Were you ever told stuff when you were very young that sort-of messed you up for a while? Some of the things that were told to me were imparted with the best will in the world, but they still set me off out into the world with some curious misapprehensions.
two of these. Let's not get too serious, though, it’s only a bit of fun.
the last Sunday of July has always been something of a big deal. I don’t know if that’s true everywhere or not. Here in Mayo,
it’s ‘Reek Sunday’ and people come and climb up our local Holy Mountain, Croagh
Patrick, in their hoards. Some do it barefoot. Some wear things on their feet; boots
and shoes and such. Some, like me, don’t do it at all. Come on, it’s hard.
where I spent my formative years (i.e. lived) it was called ‘Garland Sunday’,
and everybody went to the Holy Well where there were food stalls and boat trips
and… other things. (I dunno, it was a long time ago.)
I have this
memory of one Garland Sunday at the Holy Well and I’ll tell you a something about it.
But we have to tread carefully here. If I’m honest (and I do try to be)
this memory is little more than a series of dreamlike impressions. It was over
fifty years ago, for God’s sake. So, as I try to make a little narrative
paragraph about it, there is inevitably a significant quantity of
‘colouring-in’ being done. For instance, when, in a minute, I come to describe
my Dad lying back on a tartan blanket eating a ham sandwich, am I remembering
that or am I filling-in something I subsequently glimpsed in an old photograph
somewhere. I really don’t know.
matter anyway. Just keep in mind that what follows is probably 85% fabrication,
which is a bit higher than my usual average.
were, on Garland Sunday, up around the Holy Well (it all sounds impressively
Irish, doesn’t it?) and we were having sandwiches and tea from a flask and
I, being about six years old and a bit bored, set off exploring to the woods up
the back. At the edge of the woods, there was a huge black hole that led in among
the deep dark trees, and I paused on the edge of this hole and wondered if I
should go in or not. Gradually, as I waited there, I became aware of an air of music
emanating from the depth of the woods. I stood and let it ease over me for a
little while and then I concluded I definitely wasn’t going in there. I ran back to
my family and perched on the edge of the tartan blanket. Dad must have sensed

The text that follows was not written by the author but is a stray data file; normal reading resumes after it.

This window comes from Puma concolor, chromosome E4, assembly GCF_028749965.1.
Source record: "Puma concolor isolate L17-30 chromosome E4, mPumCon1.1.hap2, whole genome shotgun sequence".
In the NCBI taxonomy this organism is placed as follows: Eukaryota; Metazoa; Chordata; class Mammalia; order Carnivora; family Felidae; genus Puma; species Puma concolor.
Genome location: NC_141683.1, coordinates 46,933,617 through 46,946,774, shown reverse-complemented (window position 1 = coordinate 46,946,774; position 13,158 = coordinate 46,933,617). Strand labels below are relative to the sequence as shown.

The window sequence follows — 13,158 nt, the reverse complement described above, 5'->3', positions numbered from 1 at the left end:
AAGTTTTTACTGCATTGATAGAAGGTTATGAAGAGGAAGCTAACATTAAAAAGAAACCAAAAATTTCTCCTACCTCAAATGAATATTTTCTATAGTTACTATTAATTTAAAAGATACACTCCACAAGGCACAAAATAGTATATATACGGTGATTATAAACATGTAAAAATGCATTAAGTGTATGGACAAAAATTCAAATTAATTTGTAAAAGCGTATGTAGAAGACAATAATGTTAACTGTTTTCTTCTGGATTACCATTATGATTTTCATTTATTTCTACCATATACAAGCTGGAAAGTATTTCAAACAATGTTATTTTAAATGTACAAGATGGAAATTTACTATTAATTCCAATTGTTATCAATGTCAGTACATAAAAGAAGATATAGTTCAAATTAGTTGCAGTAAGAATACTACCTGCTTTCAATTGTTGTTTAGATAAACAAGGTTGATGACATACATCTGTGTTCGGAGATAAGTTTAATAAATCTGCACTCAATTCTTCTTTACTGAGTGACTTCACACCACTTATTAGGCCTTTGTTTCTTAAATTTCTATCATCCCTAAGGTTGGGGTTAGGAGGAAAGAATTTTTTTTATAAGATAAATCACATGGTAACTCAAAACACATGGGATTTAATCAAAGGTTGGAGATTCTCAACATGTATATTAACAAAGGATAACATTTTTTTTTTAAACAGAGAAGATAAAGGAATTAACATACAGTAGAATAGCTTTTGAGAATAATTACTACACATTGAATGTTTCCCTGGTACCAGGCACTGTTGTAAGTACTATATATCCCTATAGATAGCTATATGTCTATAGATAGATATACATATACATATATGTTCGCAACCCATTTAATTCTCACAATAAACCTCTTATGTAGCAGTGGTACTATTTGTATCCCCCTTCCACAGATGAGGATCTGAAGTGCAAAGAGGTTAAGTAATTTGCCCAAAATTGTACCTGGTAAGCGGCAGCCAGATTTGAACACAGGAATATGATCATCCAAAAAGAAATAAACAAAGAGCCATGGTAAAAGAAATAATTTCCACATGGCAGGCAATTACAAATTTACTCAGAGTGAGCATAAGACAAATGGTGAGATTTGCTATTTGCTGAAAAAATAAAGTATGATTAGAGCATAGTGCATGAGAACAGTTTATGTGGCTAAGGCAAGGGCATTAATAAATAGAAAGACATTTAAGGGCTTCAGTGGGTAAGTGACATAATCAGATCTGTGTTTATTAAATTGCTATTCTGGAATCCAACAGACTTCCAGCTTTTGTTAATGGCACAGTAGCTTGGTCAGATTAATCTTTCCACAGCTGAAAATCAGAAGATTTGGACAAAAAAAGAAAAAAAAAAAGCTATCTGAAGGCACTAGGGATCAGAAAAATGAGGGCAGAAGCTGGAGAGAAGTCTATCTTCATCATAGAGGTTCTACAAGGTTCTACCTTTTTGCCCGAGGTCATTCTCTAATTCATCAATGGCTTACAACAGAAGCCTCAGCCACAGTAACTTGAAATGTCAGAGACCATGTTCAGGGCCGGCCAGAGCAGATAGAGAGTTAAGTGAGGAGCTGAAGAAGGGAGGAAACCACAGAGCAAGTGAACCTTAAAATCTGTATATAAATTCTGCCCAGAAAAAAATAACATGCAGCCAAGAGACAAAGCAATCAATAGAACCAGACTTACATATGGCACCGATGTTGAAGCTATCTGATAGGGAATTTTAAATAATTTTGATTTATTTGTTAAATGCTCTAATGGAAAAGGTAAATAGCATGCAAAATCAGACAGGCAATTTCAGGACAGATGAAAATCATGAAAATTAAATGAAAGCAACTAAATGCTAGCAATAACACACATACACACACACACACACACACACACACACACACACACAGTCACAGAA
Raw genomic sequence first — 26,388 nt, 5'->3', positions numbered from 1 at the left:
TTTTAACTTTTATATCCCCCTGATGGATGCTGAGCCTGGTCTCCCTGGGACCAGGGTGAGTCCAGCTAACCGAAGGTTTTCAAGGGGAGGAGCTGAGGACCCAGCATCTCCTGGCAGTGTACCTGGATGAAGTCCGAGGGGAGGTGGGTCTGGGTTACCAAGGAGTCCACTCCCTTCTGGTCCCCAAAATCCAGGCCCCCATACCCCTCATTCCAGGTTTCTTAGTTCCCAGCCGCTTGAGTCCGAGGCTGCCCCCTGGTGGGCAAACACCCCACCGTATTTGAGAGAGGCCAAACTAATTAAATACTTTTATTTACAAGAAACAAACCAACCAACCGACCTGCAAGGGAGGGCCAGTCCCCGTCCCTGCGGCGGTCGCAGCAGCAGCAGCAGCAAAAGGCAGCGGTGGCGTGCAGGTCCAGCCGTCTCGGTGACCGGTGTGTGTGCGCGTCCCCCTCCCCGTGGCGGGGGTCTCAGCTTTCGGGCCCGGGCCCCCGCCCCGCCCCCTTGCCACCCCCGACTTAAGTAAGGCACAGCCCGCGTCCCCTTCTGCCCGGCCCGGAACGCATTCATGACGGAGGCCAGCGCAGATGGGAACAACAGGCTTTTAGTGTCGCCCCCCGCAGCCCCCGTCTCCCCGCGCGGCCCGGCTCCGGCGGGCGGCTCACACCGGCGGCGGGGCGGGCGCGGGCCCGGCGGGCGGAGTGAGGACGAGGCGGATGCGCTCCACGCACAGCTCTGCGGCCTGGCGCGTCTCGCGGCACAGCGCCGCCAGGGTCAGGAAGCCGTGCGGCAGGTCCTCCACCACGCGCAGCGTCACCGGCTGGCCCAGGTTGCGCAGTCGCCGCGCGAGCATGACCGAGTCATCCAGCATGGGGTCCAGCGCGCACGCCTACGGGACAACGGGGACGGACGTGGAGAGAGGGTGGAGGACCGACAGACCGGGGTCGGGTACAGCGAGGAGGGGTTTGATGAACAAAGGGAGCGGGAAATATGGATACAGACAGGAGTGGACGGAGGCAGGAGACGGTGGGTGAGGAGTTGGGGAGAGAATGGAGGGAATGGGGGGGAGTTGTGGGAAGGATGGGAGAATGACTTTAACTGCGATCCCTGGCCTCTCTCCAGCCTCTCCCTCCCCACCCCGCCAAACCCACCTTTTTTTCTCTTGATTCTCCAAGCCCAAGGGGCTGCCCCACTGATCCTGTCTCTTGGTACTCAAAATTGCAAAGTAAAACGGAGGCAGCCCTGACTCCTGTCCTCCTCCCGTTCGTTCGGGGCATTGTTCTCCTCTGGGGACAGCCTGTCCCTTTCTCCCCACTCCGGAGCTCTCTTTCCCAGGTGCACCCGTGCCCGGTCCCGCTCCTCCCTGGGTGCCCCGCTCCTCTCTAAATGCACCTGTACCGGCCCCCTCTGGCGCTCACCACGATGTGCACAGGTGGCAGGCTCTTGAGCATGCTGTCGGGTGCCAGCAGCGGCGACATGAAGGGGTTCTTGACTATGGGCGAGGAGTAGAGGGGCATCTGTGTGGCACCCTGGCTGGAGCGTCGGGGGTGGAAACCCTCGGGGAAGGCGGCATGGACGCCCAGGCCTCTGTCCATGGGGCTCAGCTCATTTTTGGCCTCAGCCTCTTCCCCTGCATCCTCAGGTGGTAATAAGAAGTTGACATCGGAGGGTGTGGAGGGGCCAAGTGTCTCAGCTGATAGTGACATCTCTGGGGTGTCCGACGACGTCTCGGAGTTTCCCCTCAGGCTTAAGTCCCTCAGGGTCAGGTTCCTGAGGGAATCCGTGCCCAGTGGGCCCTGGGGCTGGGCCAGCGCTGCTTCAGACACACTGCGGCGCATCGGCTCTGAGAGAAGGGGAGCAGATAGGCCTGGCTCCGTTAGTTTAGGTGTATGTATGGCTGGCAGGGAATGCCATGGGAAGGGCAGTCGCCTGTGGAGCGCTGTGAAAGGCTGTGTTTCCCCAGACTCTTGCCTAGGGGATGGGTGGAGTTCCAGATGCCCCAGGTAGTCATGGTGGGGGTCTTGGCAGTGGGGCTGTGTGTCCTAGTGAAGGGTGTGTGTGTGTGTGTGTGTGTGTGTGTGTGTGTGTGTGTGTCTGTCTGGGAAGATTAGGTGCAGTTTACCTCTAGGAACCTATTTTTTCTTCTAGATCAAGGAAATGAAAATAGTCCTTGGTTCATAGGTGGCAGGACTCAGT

that some little thing was amiss, so he asked me what was up. I told him about
the music that was coming from inside of the woods.
he said, working on getting his pipe lit, “that will be the Faeries. Best not
go in there.”
is this: even at the ripe old age of six, I quickly discounted that the music
was actually coming from Faeries. That was Dad being mischievous, as he often
tended to be. Most likely there were some houses up the back of the woods,
which seemed infinite but probably were not. The music was coming from a house
back there or maybe even from some kids in the woods with a cassette player.
all that out for myself. Here’s the thing though. I worked it out on a rational
conscious level. But, somewhere in some much deeper subliminal level, the idea
of there being Faeries in those woods inserted itself into my psyche and lodged
It is still
If I drive
ever drive past those woods, I can’t help but glance up there and mutter in my
head that I heard music there once. And even as I mutter it, some deeper
quieter voice from another place in my brain will still always intone that some
second-of-two misapprehensions in this little collection is an altogether more
practical one. After my second sister was born, I would have been about ten
years old. One day, I asked my mother how my sister had got out of her. For the
longest while I had been aware of Mum’s tum and that there was a sibling in
there waiting for me. Then, rather suddenly, she was there. I knew where she
had been, I knew where she had come from, but how did she get out? Mum sat me
down and explained her experience of birthing to me. How my sister had come
into the world and my other sister and my two brothers and me. How we had all
easy,” she said, “there was a sort of an opening in the side of my tummy and
she came right out, just like you all did.”
being straight with me, as I subsequently learned. All five of us were born by
Caesarian Section. I’m glad she told it like it was, but it did set me off on a
temporary misapprehension that all babies came into the world in this
particular way. Days at the beach were spent, as a child, peering at
bikini-clad ladies, not in any morbid pre-pubescent sexual fascination. Quite
the opposite really, I was looking for that discreet exit that all the babies came
I bet we all
have little things like this. Things we get over easily but still never quite
fully give up.
okay with birthing matters these days and with Faeries too.
thing still troubles me a little it is only that I sometimes wonder why,
instead of ethereal melodies, the Little People in the woods were listening to ‘Sugar
Sugar’ by the Archies.